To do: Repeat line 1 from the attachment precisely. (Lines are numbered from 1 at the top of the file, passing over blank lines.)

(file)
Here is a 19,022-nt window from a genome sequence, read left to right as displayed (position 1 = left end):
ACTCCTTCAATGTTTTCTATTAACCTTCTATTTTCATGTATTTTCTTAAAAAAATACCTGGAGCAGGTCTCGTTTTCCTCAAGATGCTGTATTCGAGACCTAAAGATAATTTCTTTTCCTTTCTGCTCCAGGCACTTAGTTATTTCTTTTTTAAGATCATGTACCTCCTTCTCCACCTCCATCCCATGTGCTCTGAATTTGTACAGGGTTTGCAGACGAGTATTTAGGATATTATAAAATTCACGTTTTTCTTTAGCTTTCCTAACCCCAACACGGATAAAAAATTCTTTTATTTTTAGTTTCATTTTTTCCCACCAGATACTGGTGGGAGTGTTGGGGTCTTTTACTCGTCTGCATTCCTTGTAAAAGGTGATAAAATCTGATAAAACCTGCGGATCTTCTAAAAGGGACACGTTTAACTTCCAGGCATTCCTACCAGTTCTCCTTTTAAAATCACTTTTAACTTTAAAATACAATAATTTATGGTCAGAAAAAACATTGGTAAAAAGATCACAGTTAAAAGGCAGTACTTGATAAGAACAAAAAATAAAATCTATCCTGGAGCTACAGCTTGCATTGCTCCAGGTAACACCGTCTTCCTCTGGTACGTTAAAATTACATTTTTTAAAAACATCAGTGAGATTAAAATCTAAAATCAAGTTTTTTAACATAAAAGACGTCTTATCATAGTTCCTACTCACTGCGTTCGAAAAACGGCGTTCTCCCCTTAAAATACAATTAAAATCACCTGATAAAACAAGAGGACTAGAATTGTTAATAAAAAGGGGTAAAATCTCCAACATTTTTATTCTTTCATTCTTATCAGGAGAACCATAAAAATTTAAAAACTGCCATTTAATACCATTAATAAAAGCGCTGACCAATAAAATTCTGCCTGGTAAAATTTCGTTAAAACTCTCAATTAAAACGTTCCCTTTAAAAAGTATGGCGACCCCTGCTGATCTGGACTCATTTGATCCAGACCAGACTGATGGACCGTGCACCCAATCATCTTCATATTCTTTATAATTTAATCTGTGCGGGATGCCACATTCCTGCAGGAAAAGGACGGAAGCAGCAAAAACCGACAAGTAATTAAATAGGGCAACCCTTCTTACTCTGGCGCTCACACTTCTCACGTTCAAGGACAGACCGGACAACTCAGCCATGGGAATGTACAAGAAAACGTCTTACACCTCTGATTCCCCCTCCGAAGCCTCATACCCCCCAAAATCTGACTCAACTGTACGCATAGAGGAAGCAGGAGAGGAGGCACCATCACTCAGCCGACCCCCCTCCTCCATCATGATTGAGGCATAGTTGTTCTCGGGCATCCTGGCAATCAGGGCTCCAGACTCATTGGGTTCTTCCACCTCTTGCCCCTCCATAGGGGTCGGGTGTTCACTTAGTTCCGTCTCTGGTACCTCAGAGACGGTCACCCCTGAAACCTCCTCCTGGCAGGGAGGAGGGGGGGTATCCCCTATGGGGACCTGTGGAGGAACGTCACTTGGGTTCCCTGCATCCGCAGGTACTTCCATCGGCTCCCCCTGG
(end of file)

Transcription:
Here is a 19,022-nt window from a genome sequence, read left to right as displayed (position 1 = left end):